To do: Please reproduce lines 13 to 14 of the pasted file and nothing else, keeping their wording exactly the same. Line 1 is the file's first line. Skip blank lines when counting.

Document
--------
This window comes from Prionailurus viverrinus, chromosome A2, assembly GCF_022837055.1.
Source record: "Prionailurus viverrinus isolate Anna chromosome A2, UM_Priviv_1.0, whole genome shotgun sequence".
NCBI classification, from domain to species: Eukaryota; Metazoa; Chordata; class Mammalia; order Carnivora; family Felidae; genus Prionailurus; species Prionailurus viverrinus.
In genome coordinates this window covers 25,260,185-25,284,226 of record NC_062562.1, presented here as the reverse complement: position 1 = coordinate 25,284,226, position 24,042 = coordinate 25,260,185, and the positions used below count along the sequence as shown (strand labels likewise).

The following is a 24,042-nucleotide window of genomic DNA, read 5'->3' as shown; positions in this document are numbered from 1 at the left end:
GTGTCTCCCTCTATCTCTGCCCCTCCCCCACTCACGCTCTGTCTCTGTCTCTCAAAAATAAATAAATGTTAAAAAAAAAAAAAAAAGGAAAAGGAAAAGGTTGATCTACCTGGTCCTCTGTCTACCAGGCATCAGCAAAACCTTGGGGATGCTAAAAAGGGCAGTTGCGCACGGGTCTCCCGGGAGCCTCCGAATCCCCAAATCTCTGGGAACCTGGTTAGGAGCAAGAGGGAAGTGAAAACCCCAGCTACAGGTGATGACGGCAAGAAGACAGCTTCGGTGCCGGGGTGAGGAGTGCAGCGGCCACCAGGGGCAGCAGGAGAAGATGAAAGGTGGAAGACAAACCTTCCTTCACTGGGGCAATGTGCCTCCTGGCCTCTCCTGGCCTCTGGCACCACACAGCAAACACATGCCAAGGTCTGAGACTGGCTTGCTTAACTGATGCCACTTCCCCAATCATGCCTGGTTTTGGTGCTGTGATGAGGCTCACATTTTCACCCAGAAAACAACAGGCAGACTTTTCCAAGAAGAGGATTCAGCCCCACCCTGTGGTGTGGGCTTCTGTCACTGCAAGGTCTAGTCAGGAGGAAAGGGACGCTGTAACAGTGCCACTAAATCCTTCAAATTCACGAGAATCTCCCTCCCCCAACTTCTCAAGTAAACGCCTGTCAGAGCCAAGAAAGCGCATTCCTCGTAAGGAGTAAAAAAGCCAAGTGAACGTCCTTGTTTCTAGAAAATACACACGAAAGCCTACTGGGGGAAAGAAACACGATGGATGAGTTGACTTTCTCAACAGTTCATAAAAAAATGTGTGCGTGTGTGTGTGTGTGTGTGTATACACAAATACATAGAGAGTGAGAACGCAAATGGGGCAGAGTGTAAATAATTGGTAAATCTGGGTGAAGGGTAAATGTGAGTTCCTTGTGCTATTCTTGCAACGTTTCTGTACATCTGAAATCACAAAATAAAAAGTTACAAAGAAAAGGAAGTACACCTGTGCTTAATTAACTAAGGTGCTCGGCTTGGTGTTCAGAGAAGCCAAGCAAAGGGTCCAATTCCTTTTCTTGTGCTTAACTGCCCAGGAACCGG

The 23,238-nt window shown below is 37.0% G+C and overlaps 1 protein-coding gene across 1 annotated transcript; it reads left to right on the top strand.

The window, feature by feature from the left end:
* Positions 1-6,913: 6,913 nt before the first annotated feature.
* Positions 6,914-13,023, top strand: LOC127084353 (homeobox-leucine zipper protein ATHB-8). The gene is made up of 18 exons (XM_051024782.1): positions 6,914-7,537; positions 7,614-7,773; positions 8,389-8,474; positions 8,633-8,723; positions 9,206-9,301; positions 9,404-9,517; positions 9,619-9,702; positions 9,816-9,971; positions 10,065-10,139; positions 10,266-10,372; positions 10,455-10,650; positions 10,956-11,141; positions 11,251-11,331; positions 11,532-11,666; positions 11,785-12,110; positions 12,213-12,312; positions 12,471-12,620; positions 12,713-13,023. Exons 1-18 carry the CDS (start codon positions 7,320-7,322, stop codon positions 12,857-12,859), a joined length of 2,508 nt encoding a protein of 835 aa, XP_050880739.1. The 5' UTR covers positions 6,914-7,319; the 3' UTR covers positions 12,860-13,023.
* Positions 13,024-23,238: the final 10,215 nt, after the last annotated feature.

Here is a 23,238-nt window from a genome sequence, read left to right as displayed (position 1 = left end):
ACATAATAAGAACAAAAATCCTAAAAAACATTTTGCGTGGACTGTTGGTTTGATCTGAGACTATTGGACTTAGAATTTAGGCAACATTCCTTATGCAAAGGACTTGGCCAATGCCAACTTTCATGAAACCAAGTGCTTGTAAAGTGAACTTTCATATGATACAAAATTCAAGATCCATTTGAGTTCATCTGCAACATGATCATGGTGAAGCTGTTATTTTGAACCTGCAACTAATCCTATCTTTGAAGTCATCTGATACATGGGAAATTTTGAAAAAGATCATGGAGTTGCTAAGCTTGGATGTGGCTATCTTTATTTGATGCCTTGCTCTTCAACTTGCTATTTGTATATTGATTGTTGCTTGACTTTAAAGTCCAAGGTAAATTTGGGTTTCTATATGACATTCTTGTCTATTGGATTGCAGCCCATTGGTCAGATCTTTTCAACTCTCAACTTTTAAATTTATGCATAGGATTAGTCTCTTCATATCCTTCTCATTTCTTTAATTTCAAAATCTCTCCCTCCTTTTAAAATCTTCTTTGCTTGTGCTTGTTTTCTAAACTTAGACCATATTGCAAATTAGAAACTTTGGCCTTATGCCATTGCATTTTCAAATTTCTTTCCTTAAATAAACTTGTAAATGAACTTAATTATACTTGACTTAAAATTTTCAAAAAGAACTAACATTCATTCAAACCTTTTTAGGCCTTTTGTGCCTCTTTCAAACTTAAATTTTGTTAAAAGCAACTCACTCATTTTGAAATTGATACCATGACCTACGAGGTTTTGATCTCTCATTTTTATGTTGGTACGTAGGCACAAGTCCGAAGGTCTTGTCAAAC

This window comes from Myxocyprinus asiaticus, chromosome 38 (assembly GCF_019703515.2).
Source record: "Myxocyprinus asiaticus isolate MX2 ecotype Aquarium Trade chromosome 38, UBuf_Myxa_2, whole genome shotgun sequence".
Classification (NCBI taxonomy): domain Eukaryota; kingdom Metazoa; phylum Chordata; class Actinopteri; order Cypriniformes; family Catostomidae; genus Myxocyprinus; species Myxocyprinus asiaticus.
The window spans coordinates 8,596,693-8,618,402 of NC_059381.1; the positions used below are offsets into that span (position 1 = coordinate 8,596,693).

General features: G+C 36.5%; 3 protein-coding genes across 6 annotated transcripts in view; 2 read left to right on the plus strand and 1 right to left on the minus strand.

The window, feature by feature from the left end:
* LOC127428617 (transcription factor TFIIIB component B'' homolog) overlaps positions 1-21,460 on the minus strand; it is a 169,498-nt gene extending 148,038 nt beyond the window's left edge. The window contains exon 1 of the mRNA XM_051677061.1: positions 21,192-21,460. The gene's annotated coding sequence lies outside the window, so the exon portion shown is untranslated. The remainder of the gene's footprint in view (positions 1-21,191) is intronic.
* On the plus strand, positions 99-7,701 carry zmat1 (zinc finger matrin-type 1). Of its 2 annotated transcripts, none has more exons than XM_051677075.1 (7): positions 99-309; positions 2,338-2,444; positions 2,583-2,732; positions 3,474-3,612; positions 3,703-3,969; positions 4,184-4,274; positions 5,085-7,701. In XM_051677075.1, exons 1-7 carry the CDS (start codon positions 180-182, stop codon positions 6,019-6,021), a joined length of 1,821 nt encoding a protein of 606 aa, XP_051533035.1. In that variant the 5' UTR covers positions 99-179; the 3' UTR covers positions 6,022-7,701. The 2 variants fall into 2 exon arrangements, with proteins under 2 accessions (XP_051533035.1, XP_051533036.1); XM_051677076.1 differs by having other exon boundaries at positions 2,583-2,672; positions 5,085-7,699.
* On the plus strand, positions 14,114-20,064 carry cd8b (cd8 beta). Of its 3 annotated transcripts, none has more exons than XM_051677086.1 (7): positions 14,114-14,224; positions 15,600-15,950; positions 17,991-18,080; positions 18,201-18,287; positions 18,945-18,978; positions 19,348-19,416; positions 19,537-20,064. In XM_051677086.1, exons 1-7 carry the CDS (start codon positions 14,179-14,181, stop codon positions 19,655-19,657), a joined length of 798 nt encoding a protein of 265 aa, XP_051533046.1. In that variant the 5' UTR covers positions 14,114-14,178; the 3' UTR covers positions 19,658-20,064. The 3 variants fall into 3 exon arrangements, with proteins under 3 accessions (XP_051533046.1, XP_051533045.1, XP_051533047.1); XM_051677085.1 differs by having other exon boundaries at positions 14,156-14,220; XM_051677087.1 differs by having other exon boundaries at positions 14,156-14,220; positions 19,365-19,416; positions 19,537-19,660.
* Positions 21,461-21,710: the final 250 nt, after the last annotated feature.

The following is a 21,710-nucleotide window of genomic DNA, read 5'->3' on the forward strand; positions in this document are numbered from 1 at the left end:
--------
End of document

ACATAATAAGAACAAAAATCCTAAAAAACATTTTGCGTGGACTGTTGGTTTGATCTGAGACTATTGGACTTAGAATTTAGGCAACATTCCTTATGCAAAGGACTTGGCCAATGCCAACTTTCATGAAACCAAGTGCTTGTAAAGTGAACTTTCATATGATACAAAATTCAAGATCCATTTGAGTTCATCTGCAACATGATCATGGTGAAGCTGTTATTTTGAACCTGCAACTAATCCTATCTTTGAAGTCATCTGATACATGGGAAATTTTGAAAAAGATCATGGAGTTGCTAAGCTTGGATGTGGCTATCTTTATTTGATGCCTTGCTCTTCAACTTGCTATTTGTATATTGATTGTTGCTTGACTTTAAAGTCCAAGGTAAATTTGGGTTTCTATATGACATTCTTGTCTATTGGATTGCAGCCCATTGGTCAGATCTTTTCAACTCTCAACTTTTAAATTTATGCATAGGATTAGTCTCTTCATATCCTTCTCATTTCTTTAATTTCAAAATCTCTCCCTCCTTTTAAAATCTTCTTTGCTTGTGCTTGTTTTCTAAACTTAGACCATATTGCAAATTAGAAACTTTGGCCTTATGCCATTGCATTTTCAAATTTCTTTCCTTAAATAAACTTGTAAATGAACTTAATTATACTTGACTTAAAATTTTCAAAAAGAACTAACATTCATTCAAACCTTTTTAGGCCTTTTGTGCCTCTTTCAAACTTAAATTTTGTTAAAAGCAACTCACTCATTTTGAAATTGATACCATGACCTACGAGGTTTTGATCTCTCATTTTTATGTTGGTACGTAGGCACAAGTCCGAAGGTCTTGTCAAAC

This window comes from Myxocyprinus asiaticus, chromosome 38 (assembly GCF_019703515.2).